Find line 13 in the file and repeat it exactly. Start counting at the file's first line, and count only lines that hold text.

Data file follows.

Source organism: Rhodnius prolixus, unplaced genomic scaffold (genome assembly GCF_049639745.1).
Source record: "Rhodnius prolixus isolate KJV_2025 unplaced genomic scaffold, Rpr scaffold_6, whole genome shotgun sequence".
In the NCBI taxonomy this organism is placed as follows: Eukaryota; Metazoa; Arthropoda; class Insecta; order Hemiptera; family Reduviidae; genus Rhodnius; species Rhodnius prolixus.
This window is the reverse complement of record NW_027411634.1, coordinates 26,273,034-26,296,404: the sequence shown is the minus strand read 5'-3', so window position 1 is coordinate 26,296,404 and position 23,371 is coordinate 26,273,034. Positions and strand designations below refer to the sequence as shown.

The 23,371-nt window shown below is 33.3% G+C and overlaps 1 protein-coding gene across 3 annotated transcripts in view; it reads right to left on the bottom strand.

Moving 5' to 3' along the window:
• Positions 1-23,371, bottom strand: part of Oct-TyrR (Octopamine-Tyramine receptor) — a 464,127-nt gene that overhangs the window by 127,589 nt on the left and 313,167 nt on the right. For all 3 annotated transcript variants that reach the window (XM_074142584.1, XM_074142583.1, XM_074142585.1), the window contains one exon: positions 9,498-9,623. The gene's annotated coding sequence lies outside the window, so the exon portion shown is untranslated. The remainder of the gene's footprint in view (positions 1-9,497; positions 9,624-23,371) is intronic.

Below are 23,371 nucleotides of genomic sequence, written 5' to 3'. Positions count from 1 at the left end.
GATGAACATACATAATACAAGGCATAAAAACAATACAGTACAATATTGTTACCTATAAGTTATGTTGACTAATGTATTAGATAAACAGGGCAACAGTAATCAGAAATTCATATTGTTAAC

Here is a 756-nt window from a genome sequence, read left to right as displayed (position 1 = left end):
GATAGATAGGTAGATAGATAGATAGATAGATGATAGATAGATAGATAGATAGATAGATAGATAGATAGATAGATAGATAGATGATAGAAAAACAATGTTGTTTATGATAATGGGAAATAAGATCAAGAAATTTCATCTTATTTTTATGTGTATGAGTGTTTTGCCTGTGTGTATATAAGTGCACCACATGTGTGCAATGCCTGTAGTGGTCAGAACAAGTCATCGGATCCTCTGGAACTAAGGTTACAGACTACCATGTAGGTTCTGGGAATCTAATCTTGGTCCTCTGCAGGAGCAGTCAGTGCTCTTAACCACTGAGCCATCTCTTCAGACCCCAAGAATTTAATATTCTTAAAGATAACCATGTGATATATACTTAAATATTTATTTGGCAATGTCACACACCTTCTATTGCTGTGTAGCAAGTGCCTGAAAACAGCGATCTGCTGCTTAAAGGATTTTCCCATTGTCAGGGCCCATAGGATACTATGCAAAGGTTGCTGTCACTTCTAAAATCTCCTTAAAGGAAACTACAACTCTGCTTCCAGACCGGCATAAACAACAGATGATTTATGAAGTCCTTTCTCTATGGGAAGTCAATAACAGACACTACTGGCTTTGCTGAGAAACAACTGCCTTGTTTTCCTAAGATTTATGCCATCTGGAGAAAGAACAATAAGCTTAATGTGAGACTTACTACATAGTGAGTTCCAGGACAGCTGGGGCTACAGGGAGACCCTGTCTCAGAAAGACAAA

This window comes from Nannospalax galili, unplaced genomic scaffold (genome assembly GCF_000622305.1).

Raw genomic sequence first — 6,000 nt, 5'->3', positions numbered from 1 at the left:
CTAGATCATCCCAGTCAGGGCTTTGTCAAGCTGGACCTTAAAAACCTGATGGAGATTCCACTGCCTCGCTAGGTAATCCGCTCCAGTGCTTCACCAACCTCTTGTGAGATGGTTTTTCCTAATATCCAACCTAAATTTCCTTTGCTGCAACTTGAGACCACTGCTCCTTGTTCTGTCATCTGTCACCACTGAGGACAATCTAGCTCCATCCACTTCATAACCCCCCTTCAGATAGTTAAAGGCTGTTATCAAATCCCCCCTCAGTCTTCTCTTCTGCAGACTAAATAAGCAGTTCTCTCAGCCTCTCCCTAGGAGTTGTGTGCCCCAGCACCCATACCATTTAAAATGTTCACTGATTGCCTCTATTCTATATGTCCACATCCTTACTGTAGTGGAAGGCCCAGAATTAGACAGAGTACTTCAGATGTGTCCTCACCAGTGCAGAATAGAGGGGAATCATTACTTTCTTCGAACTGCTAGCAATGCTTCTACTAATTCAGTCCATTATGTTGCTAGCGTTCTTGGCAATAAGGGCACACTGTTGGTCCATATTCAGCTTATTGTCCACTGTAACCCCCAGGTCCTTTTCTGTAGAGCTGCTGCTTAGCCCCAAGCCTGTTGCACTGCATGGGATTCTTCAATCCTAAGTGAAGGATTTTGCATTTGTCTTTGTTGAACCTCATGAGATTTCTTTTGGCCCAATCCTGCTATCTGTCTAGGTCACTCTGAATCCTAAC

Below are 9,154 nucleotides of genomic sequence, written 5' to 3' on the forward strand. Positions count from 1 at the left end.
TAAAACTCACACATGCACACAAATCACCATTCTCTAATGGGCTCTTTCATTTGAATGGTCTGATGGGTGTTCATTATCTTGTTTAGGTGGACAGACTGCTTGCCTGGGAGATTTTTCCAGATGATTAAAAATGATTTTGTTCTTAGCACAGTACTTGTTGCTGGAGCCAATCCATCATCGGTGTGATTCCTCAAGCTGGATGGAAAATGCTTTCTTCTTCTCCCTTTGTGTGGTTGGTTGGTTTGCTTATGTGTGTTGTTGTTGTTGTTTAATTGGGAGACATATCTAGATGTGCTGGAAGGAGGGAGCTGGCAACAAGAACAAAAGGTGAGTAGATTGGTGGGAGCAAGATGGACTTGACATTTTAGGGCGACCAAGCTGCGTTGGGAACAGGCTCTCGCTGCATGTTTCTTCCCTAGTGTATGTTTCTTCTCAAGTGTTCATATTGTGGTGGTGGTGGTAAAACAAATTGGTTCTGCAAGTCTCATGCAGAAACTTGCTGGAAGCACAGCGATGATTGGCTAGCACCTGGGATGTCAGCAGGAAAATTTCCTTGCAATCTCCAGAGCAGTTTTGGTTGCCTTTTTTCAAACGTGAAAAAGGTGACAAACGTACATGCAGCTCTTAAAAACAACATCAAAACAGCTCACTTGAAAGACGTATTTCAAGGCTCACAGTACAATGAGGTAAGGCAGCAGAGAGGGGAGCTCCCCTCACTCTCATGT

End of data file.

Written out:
Raw genomic sequence first — 6,000 nt, 5'->3', positions numbered from 1 at the left: